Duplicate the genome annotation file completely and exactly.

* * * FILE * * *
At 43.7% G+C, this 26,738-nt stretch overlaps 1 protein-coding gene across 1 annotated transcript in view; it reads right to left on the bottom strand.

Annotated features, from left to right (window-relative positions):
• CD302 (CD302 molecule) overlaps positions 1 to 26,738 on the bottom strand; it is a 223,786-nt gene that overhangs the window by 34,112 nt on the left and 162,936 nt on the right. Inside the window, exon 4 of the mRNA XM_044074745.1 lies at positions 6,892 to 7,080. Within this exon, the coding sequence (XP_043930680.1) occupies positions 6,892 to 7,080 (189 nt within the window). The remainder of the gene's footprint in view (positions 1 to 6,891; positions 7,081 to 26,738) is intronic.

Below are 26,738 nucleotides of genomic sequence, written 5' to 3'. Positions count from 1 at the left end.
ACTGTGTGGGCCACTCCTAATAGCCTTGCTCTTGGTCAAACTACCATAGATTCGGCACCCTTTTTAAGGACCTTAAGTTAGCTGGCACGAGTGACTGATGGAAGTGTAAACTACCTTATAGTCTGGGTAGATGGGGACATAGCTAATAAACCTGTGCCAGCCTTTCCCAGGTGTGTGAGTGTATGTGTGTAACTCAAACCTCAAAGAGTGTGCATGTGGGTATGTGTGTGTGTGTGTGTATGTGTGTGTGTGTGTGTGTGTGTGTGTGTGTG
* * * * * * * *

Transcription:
At 43.7% G+C, this 26,738-nt stretch overlaps 1 protein-coding gene across 1 annotated transcript in view; it reads right to left on the bottom strand.

Annotated features, from left to right (window-relative positions):
• CD302 (CD302 molecule) overlaps positions 1 to 26,738 on the bottom strand; it is a 223,786-nt gene that overhangs the window by 34,112 nt on the left and 162,936 nt on the right. Inside the window, exon 4 of the mRNA XM_044074745.1 lies at positions 6,892 to 7,080. Within this exon, the coding sequence (XP_043930680.1) occupies positions 6,892 to 7,080 (189 nt within the window). The remainder of the gene's footprint in view (positions 1 to 6,891; positions 7,081 to 26,738) is intronic.

Below are 26,738 nucleotides of genomic sequence, written 5' to 3'. Positions count from 1 at the left end.
ACTGTGTGGGCCACTCCTAATAGCCTTGCTCTTGGTCAAACTACCATAGATTCGGCACCCTTTTTAAGGACCTTAAGTTAGCTGGCACGAGTGACTGATGGAAGTGTAAACTACCTTATAGTCTGGGTAGATGGGGACATAGCTAATAAACCTGTGCCAGCCTTTCCCAGGTGTGTGAGTGTATGTGTGTAACTCAAACCTCAAAGAGTGTGCATGTGGGTATGTGTGTGTGTGTGTGTATGTGTGTGTGTGTGTGTGTGTGTGTGTGTGTG